FaceBook IconTwitter LogoYouTube LogoLinkedin IconInstagram IconFlickr Icon

What Are We Trying To Do Here?


Written by Noah Borton (Southern Utah)

We have all seen the images and videos. They show up on friends’ phones when they come back home for the summer, in movies playing up fraternity stereotypes, news stories about a tragic event, and social media accounts popularizing the outlandish. We have heard the stories, perhaps as an alumnus jokes about war stories from a bygone era, or maybe it is an accounting of a night gone wrong. The images and stories range from violent, to abusive, to disgusting, to ridiculous, and to downright silly. When we hear the word hazing, an image pops into our mind.

Seeing and hearing all this can bring up a question, what are we trying to do here?

This is a simple question with complex answers.

Something we need to recognize is that all these hazing behaviors have motivations behind them. There are real motivations driving the hazing we see within our chapters and on our college campuses. There are group motivations, the desire to have a rite of passage experience, the desire to create loyalty and affinity for the organization, and the desire to foster relationships among members.

While these are altruistic objectives, when one considers the destructive effects of the hazing, and the minimal likelihood that hazing activities actually generate the desired outcomes expressed, the case that hazing is effective starts to fall apart. Then, we must consider the alternatives that are available to achieve the desired outcomes such as the LEAD Program, mentorship from Big Brothers and advisors, brotherhood activities, and initiation through the Ritual. All of these are clearly a more effective and constructive means for achieving our desired outcomes of fostering relationships, developing connection, and helping young men learn what it means to be a member of Sigma Nu. Not only are they more effective, they accomplish these outcomes without the negative consequences that emerge from hazing experiences.

So, if the case is so clear, and the fraternity has ample resources to support positive developmental experiences for new members, why do we continue to see hazing? One explanation can be found by understanding there are also individual motivations that drive hazing behavior. Hazing thrives on a dynamic of power held by one over another. An individual can fulfill their desire to exert power over another, to have status over another, and to make someone do something to receive the gift of that status.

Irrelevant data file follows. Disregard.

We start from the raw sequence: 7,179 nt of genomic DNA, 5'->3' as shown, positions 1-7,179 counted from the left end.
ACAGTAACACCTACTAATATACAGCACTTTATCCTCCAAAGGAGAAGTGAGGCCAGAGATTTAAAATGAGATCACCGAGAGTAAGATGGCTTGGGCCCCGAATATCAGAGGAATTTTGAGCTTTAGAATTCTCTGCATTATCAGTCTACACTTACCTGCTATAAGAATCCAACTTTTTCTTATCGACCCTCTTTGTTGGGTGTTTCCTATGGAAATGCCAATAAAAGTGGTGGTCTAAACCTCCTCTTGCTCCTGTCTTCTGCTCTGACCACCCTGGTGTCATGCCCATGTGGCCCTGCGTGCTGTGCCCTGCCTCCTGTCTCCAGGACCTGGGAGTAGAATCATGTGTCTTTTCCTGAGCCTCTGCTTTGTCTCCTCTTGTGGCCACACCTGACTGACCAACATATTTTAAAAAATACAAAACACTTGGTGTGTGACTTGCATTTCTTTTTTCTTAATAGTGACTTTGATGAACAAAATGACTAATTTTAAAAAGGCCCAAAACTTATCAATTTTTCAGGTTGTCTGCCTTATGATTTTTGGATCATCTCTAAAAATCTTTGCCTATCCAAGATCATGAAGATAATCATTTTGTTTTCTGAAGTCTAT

The motivations to support hazing on an individual level are highly self-centered. While those who are the most vigorous defenders of hazing as a necessary means to develop the group, they are advocating for practices that we know are less effective in favor of their own self-interest and ego. They will proclaim their staunch commitment to brotherhood, yet they will hurt others to meet their own interests. They will exude toughness and aggression, yet they come from a place of weakness. They will say the most important thing is the new member experience while in fact they prioritize their own experience.

So, we come back to our original question, what are we trying to do here? Are we trying to meet the needs of our newest members, who seek to be welcomed into a brotherhood that will provide guidance, support, and a new home? Or are we trying to meet the needs of our most selfish members who would ask us to sacrifice the foundational constructs of our organization in favor of their personal desires? Your chapter’s response to those questions can play a large role in determining its future.

© 2015-2022 Sigma Nu Fraternity, Inc.
9 North Lewis Street, P.O. Box 1869, Lexington, Virginia 24450
Phone: (540) 463-1869 | Fax: (540) 463-1669 | Email: headquarters@sigmanu.org

FaceBook IconTwitter LogoYouTube LogoLinkedin IconInstagram IconFlickr Icon